Background: Reducing the use of tunneled catheters in hemodialysis patients requires concerted efforts to convert them to a usable permanent vascular access. The goal of this study is to evaluate the reasons for tunneled catheter use in our prevalent hemodialysis population and the success in converting them to a permanent vascular access.
Methods: We identified all catheter-dependent hemodialysis patients at our center on a single date. These patients were followed up prospectively during a 1-year period to evaluate access procedures and conversion to permanent access use.
Results: Of 458 prevalent hemodialysis patients, 108 patients (23.6%) were dialyzing through cuffed tunneled catheters: 18.5% had no further options for creation of a permanent vascular access, 28.7% had an immature access, 43.5% had access placement pending, and 9.2% had repeatedly refused access surgery. For 78 catheter-dependent patients (excluding patients with no access options and those who refused permanent access surgery), the likelihood of using a permanent access was 53% by 6 months and 80% by 1 year. In patients with an immature access, 50% were using a permanent access at 3 months, and 80%, at 6 months. Of patients with access surgery pending, 45% had access surgery performed within 3 months, and 70%, at 6 months. Finally, of all patients, the likelihood of catheter-related bacteremia was 48% at 6 months. On multivariable analysis, only duration of catheter dependence predicted subsequent use of a permanent access (hazard ratio, 3.11; 95% confidence interval, 1.70 to 5.68; P = 0.0002) for catheter dependence less than versus greater than 6 months.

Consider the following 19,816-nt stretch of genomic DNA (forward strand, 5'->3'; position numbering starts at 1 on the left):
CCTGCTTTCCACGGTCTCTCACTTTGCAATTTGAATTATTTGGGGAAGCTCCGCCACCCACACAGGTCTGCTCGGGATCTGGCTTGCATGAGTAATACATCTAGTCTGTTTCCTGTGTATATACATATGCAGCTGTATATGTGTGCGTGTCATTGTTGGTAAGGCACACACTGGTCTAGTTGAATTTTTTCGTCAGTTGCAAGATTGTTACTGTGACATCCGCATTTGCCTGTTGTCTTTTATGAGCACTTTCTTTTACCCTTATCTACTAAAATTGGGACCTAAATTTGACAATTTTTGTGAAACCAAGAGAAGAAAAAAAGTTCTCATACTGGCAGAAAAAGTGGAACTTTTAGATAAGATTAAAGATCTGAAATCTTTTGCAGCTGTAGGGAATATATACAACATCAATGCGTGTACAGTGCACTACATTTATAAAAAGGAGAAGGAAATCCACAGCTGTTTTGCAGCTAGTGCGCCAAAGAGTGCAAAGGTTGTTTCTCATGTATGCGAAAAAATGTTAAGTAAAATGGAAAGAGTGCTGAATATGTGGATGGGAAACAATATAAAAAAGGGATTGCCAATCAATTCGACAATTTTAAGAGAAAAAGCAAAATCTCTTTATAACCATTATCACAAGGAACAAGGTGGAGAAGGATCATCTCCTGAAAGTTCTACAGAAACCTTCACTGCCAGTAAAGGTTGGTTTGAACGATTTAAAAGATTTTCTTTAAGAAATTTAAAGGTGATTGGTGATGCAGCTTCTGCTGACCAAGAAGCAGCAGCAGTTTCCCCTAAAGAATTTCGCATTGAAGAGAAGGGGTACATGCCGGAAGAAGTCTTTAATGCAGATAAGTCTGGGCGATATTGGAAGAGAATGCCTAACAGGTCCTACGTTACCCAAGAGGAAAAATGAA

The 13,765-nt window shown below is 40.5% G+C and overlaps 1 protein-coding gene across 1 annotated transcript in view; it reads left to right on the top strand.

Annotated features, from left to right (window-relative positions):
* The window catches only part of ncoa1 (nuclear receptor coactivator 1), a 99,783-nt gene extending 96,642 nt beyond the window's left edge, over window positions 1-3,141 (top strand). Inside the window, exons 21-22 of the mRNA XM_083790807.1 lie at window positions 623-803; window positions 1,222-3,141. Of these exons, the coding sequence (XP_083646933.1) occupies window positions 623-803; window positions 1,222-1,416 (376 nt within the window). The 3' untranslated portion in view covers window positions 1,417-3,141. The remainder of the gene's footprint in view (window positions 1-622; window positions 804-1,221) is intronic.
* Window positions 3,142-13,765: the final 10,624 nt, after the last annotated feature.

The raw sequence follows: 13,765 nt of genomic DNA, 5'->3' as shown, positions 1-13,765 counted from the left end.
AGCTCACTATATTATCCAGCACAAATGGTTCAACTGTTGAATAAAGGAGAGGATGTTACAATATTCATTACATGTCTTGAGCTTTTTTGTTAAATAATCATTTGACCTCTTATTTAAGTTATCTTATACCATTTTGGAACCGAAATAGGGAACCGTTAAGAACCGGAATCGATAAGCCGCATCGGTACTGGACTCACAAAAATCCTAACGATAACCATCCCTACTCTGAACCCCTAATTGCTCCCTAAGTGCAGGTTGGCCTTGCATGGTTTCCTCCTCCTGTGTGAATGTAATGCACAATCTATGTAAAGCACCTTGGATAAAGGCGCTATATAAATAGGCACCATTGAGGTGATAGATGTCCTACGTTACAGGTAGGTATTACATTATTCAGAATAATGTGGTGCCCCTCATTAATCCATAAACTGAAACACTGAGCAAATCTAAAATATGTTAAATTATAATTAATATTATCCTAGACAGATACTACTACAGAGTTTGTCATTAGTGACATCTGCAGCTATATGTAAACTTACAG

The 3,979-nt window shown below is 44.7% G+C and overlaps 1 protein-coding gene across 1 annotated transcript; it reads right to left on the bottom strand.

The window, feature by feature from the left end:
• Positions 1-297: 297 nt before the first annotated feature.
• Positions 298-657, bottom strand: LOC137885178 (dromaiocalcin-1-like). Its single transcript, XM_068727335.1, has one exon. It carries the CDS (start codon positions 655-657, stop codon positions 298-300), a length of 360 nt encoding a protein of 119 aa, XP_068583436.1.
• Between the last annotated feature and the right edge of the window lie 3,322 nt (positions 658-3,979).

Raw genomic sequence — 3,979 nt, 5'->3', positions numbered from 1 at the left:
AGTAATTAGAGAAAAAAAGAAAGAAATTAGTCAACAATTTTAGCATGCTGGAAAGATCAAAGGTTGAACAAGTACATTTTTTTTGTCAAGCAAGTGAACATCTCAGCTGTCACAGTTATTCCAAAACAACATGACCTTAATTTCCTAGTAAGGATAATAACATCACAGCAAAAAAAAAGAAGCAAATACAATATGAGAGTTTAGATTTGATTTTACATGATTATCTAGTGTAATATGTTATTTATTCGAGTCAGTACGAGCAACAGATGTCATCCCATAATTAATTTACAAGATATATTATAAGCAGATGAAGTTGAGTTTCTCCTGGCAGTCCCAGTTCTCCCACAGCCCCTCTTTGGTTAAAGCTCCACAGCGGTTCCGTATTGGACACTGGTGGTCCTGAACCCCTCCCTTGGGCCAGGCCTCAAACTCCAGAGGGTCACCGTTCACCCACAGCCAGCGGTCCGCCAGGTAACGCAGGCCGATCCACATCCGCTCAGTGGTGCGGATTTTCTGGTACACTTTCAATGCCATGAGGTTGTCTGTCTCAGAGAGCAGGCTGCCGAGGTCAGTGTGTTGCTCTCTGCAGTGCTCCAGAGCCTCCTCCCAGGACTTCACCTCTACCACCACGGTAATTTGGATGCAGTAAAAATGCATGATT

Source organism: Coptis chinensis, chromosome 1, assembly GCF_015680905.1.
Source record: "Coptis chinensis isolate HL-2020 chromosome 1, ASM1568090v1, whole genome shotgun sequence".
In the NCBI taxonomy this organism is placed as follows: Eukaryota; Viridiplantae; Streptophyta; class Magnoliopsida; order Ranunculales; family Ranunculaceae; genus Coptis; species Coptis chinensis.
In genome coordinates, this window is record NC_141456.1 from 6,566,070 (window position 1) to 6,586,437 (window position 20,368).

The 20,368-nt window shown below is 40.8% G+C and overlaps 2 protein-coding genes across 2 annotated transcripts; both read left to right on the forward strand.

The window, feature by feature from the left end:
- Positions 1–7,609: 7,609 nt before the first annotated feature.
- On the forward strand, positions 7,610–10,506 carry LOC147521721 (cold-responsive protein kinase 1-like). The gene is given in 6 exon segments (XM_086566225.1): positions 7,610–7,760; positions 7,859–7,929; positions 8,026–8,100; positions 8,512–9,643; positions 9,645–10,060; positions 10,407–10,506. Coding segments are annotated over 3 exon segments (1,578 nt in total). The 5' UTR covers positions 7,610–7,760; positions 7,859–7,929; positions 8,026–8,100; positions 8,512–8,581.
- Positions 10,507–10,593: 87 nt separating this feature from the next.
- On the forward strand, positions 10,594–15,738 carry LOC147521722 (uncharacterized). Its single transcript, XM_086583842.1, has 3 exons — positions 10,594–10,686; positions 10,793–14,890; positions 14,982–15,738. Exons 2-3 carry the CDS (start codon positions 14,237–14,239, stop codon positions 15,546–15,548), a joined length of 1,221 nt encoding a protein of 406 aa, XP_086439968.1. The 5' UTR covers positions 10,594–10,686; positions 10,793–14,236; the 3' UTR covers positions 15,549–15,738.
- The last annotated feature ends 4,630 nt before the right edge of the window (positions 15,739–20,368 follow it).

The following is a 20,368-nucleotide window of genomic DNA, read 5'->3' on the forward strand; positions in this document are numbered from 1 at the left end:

Conclusion: Almost one quarter of our hemodialysis population is catheter dependent. Despite concerted efforts, there remain very long delays in achieving a usable permanent access, attributable to delays in both surgical access placement and access maturation. In the interim, this patient population developed a high frequency of catheter-related bacteremia.